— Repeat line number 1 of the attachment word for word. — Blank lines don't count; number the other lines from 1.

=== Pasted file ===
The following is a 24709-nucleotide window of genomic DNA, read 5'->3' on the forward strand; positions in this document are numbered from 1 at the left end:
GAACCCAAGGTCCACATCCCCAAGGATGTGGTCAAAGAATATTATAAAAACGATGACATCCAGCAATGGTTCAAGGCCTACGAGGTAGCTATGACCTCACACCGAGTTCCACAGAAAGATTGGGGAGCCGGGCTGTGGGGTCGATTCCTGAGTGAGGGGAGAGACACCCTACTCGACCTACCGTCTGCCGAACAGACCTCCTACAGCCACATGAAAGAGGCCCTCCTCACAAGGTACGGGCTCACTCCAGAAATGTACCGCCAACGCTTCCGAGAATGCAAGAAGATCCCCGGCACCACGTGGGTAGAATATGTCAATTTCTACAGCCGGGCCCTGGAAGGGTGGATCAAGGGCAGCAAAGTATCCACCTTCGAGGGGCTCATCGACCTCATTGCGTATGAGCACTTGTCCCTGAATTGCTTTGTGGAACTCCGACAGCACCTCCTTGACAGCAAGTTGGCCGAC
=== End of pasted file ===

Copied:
The following is a 24709-nucleotide window of genomic DNA, read 5'->3' on the forward strand; positions in this document are numbered from 1 at the left end: